From the blog CS@Worcester – The Introspective Thinker by David MacDonald and used with permission of the author. All other rights reserved by the author.

Starting off Clean

I have a noticeable tendency when I’m coding or even when I’m gaming. After a while of making progress, I often reach a point where I’ve learned enough to remake – whatever it is that I made – much better. So, I’ll get to work on modifying what I currently have in an attempt to improve it. This can work sometimes; usually, however, I end up with a lot of complexity laid out in front of me and I become lost in it. Then, I follow my tendency to simply start over.

In my Sea programming language for instance, I started without any real knowledge of how to make a language. I followed a tutorial with pretty bad code and modified it to serve my needs, learning along the way. I’ve recently added all of the combined assignment operators as well as loops. The next step is to add a method of mimicking main memory so I can add functions and proper variable scopes, as well as memory management. So, I want to start off by refactoring the code I currently have. I made decent progress but then I found myself with numerous files open without any new working code. Since I was rewriting basic features anyway, I finally gave in and started rewriting all of the Python code from scratch. The new code can currently be seen in the overhaul branch, until I finish and merge it. (If you’re reading this in the future, that link might not be useful anymore so try this compare link.)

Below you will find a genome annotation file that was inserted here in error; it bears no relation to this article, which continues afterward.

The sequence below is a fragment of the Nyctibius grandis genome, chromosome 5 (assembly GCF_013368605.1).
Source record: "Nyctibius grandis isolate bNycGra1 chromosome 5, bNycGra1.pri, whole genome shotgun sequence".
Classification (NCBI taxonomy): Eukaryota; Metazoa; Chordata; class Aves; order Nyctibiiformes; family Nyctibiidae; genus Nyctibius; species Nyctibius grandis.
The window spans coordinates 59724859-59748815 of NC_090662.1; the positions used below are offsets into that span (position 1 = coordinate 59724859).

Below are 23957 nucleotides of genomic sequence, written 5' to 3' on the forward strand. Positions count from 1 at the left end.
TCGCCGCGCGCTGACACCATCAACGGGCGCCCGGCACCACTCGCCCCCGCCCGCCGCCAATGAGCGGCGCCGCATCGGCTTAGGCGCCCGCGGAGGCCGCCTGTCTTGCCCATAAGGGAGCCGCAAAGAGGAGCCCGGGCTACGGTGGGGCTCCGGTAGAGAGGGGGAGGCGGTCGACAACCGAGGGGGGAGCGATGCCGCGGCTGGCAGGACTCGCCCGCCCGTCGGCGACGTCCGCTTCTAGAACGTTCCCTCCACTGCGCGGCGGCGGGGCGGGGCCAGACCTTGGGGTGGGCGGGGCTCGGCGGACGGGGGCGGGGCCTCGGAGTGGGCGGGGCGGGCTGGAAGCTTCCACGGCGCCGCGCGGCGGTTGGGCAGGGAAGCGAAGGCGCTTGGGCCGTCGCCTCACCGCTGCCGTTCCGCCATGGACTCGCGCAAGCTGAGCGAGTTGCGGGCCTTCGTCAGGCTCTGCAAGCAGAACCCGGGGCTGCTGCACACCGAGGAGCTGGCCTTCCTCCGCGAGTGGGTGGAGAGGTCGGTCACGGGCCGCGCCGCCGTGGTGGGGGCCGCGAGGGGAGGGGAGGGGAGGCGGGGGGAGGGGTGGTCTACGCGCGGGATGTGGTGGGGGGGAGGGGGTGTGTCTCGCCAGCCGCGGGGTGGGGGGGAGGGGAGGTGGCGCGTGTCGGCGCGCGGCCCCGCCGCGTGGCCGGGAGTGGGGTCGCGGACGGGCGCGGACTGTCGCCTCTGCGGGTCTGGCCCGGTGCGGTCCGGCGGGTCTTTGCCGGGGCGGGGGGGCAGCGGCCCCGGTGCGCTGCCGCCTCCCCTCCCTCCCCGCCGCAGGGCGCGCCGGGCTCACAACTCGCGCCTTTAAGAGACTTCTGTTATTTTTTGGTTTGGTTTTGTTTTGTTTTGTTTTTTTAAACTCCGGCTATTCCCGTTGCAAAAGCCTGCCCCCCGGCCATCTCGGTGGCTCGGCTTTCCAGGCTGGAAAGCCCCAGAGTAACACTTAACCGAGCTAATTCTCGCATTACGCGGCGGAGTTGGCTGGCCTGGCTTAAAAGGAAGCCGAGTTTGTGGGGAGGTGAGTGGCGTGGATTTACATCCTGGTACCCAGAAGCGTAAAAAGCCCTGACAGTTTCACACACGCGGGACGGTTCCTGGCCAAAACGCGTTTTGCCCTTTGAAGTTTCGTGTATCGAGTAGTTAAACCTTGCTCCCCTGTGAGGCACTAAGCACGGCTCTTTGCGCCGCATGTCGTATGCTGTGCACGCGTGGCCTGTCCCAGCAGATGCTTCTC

So, I’d like to discuss the benefits and drawbacks of this habit of mine. First off, sometimes, starting off clean just helps manage the complexity of a problem. Being able to go through every file of code and determining which lines are good is incredibly useful and you can find things you otherwise won’t notice. With git and the ability to copy and paste, it takes hardly any time to reincorporate good code. However, I tend to still think of this process as something I ideally shouldn’t do. Maybe it would save me a lot of time to simply refactor what I need to. It’s possible I just need to get better at refactoring. However, it’s also possible that I’m simply new at a lot of this and in the future I’ll write more solid code from the beginning anyway.